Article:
Whether you work in finance, retail, or the White House, there are always disagreements. Because not all arguments are between employees of equal rank or standing, it's important to to build a relationship of trust with your boss before explaining why he or she is wrong. Show your boss respect, and any combativeness you may have with him or her will be productive rather than destructive. And it makes for an honest work relationship that is essential for success; it's so easy for bosses to dismiss the misgivings of employees they don't know or rely upon.
Asked what allowed him to survive so long in a job with an average tenure of 23 months, Card responds quickly: "A candid relationship with the president that allowed us to disagree." He quickly adds that though the arguments were sometimes "disagreeable," both parties treated each other with a "high level of mutual respect."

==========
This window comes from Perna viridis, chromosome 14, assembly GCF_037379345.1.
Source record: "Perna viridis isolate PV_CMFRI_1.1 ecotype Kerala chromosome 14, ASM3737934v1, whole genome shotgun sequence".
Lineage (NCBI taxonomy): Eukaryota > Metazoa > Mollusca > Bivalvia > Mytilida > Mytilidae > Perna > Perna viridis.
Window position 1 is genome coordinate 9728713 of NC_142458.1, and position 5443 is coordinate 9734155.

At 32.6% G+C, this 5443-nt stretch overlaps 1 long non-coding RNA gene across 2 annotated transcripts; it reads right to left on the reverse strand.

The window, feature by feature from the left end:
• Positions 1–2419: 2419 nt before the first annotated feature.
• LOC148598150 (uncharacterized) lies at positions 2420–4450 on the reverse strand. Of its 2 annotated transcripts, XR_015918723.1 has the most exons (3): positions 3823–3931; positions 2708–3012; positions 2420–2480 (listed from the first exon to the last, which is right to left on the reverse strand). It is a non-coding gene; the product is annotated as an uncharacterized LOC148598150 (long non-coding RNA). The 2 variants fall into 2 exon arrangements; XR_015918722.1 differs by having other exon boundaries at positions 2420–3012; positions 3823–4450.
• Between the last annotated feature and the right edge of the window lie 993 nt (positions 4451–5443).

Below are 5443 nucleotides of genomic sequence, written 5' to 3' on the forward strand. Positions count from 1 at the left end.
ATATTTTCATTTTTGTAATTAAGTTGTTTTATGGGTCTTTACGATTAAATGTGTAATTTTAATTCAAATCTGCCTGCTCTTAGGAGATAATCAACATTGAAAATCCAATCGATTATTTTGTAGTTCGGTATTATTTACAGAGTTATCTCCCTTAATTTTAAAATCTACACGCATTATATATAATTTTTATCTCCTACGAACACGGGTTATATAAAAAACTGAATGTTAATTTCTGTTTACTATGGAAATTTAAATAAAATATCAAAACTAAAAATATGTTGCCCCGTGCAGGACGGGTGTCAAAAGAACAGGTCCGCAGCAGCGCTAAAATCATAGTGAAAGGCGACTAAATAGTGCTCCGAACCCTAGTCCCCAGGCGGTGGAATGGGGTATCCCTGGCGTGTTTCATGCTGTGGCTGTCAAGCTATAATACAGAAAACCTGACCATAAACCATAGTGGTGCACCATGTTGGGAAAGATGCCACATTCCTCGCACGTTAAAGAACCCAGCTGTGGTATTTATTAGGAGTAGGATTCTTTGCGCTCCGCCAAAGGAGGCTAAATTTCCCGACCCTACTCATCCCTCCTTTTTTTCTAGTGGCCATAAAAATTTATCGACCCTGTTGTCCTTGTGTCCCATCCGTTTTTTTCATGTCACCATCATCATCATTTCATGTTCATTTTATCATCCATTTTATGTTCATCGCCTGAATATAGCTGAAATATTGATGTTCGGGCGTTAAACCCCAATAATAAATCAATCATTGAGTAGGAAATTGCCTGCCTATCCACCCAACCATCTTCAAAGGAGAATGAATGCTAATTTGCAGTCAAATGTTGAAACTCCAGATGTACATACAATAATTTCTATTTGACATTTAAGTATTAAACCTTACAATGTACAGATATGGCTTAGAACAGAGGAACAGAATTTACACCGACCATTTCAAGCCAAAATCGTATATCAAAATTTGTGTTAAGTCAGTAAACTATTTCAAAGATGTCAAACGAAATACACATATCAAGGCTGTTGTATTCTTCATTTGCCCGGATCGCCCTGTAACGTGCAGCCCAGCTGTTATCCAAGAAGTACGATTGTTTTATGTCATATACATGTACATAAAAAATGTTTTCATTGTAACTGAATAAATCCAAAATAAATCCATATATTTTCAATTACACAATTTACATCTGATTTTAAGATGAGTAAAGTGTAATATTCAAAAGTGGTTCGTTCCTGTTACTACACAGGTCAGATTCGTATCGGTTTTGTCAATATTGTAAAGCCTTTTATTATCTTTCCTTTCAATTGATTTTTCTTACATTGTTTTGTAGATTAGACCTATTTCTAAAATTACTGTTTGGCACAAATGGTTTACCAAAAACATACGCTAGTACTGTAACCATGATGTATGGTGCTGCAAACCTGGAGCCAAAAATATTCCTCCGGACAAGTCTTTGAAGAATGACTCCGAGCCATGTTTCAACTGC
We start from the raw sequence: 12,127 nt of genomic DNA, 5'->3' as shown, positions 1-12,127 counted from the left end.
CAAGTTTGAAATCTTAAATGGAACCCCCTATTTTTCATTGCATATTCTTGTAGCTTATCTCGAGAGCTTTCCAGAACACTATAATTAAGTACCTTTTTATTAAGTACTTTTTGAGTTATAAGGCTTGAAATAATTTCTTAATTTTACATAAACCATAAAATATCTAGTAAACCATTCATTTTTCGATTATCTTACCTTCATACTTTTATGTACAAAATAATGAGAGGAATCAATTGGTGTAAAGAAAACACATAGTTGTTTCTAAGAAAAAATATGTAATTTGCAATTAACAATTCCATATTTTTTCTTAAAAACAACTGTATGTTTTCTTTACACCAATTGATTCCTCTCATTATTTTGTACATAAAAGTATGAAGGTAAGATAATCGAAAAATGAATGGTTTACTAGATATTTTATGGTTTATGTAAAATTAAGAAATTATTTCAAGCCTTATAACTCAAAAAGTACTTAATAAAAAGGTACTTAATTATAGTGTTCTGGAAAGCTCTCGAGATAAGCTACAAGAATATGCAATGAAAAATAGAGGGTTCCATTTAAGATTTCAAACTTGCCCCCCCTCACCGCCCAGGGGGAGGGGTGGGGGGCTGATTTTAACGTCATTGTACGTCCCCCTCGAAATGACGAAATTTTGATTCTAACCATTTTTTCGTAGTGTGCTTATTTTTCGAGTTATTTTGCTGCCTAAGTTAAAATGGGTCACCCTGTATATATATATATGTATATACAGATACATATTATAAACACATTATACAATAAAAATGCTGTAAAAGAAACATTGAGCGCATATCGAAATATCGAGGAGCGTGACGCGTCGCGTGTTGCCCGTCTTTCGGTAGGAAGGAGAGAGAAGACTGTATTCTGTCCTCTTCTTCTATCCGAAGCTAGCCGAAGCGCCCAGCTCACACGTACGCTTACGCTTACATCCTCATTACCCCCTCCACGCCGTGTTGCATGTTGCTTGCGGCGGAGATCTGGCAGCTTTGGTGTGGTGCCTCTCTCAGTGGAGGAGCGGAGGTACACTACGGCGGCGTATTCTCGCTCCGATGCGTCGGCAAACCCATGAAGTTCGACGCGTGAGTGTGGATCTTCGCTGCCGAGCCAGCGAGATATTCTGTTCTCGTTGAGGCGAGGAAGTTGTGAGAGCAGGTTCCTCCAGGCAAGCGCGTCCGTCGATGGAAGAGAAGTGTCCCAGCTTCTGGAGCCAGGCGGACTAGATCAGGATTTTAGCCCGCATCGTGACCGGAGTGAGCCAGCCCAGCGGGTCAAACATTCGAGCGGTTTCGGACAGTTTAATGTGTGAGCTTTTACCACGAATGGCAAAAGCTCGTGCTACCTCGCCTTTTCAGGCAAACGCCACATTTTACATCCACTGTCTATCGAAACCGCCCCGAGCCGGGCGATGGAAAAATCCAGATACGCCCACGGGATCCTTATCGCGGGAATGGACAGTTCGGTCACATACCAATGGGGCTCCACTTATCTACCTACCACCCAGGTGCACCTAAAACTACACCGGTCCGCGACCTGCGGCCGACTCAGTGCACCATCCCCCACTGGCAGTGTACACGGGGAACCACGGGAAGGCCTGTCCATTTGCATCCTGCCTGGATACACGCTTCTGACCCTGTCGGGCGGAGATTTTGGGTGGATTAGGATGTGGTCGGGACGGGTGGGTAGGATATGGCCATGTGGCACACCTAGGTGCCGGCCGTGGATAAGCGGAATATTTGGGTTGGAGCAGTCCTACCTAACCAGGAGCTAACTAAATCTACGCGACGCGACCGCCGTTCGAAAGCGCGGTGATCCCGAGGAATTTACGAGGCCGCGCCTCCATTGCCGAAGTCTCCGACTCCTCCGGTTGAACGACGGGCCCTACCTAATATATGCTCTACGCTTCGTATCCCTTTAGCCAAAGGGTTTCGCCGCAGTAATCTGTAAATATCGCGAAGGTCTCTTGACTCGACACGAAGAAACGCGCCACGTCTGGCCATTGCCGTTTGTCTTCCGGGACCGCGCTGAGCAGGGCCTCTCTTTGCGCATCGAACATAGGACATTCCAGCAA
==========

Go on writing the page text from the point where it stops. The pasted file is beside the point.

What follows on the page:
The president of the United States – like a lot of bosses – is used to hearing yes (or "Yes, sir" in his particular case). Sometimes though, he needs to hear no – and that sort of tactful defiance can be hard to manage. Card believes that he maintained a strong relationship with his boss by choosing his battles and keeping the clashes about the bone of contention rather than the contention itself. He wasn't questioning the president, he was trying to help.